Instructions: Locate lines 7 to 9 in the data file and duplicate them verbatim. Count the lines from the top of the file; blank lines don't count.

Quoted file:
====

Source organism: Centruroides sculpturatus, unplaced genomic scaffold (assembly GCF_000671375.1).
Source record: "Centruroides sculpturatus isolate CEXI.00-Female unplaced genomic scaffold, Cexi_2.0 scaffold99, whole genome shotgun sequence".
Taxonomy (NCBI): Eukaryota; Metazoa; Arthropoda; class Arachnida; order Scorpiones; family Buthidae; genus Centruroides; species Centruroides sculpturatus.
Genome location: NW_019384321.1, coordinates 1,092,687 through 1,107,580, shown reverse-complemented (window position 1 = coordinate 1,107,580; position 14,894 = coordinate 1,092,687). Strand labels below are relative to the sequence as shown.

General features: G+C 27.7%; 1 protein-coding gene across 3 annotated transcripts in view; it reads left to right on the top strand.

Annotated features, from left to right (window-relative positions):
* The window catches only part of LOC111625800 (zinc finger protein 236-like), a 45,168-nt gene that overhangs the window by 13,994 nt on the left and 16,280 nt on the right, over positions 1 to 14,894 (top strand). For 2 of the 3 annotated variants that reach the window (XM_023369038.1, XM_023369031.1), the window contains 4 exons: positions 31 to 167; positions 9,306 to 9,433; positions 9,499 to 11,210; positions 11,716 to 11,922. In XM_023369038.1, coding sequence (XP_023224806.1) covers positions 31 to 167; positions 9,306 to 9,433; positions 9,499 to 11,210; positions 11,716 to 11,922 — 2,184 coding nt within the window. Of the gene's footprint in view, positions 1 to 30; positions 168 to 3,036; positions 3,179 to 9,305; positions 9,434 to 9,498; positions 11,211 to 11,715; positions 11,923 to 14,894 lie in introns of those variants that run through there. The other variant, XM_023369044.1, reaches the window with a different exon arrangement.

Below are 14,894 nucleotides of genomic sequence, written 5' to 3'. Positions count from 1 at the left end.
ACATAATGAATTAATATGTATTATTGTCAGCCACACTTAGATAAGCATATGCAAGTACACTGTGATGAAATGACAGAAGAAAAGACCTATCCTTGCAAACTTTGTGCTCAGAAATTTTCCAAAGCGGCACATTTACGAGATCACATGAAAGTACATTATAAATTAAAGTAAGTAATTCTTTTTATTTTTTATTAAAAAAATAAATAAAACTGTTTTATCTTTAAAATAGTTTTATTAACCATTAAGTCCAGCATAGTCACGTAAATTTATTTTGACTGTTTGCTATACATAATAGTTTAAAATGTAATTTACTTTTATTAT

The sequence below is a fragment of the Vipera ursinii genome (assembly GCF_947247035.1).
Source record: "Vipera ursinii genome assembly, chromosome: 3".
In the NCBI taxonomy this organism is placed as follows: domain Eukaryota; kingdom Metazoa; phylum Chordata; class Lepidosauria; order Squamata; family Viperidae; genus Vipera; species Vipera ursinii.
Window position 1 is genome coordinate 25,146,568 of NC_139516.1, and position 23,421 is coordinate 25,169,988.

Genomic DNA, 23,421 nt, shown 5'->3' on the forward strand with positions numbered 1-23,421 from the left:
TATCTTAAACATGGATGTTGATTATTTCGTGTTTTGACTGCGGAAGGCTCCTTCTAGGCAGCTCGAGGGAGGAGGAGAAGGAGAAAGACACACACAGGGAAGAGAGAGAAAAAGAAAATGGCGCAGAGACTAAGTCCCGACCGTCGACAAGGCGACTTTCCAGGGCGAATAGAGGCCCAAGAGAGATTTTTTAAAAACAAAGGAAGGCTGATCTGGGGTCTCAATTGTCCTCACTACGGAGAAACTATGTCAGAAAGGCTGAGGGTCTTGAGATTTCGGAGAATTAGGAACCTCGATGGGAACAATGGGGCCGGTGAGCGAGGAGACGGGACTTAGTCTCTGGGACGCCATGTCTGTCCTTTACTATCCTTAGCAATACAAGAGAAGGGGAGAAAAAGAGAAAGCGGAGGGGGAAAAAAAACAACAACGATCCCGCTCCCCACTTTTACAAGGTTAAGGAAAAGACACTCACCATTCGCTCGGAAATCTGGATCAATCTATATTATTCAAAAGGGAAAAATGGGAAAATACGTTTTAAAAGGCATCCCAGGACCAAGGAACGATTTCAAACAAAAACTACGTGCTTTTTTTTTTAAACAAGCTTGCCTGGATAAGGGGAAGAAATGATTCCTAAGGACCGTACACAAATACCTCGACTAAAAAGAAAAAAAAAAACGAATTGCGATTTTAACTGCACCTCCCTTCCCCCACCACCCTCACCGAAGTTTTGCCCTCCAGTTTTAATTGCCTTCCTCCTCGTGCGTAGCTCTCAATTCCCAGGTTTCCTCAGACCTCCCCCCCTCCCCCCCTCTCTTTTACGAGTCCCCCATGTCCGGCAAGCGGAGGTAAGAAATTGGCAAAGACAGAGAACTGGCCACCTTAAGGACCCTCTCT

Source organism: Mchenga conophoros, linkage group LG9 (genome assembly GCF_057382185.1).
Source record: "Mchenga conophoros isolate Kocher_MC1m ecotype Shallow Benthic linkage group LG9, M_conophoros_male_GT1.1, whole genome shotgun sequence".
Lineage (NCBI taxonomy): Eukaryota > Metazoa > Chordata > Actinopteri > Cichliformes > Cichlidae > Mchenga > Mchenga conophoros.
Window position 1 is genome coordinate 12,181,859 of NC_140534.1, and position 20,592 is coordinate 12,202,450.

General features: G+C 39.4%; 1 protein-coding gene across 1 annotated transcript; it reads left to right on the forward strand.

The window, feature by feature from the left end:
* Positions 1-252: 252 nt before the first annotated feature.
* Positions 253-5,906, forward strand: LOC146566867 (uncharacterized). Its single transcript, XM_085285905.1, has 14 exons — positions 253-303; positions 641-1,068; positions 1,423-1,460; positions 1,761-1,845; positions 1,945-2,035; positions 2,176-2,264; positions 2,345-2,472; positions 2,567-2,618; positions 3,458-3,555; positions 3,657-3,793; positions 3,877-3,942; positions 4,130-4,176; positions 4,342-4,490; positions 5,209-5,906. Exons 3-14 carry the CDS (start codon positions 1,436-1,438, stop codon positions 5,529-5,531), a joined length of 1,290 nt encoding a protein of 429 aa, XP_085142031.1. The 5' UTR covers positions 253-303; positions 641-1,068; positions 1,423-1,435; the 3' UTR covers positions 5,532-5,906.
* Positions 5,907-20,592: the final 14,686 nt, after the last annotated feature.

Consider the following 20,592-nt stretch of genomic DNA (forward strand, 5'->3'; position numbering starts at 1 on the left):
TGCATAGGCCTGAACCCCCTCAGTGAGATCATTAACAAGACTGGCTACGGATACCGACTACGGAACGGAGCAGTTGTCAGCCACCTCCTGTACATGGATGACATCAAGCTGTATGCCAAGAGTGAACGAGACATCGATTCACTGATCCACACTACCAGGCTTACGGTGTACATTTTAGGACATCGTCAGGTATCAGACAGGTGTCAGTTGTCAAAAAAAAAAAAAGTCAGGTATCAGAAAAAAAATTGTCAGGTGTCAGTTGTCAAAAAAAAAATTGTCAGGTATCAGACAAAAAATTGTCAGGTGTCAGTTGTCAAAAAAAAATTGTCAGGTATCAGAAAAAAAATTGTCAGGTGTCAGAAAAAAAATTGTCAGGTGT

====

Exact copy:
* The window catches only part of LOC111625800 (zinc finger protein 236-like), a 45,168-nt gene that overhangs the window by 13,994 nt on the left and 16,280 nt on the right, over positions 1 to 14,894 (top strand). For 2 of the 3 annotated variants that reach the window (XM_023369038.1, XM_023369031.1), the window contains 4 exons: positions 31 to 167; positions 9,306 to 9,433; positions 9,499 to 11,210; positions 11,716 to 11,922. In XM_023369038.1, coding sequence (XP_023224806.1) covers positions 31 to 167; positions 9,306 to 9,433; positions 9,499 to 11,210; positions 11,716 to 11,922 — 2,184 coding nt within the window. Of the gene's footprint in view, positions 1 to 30; positions 168 to 3,036; positions 3,179 to 9,305; positions 9,434 to 9,498; positions 11,211 to 11,715; positions 11,923 to 14,894 lie in introns of those variants that run through there. The other variant, XM_023369044.1, reaches the window with a different exon arrangement.

Below are 14,894 nucleotides of genomic sequence, written 5' to 3'. Positions count from 1 at the left end.
ACATAATGAATTAATATGTATTATTGTCAGCCACACTTAGATAAGCATATGCAAGTACACTGTGATGAAATGACAGAAGAAAAGACCTATCCTTGCAAACTTTGTGCTCAGAAATTTTCCAAAGCGGCACATTTACGAGATCACATGAAAGTACATTATAAATTAAAGTAAGTAATTCTTTTTATTTTTTATTAAAAAAATAAATAAAACTGTTTTATCTTTAAAATAGTTTTATTAACCATTAAGTCCAGCATAGTCACGTAAATTTATTTTGACTGTTTGCTATACATAATAGTTTAAAATGTAATTTACTTTTATTAT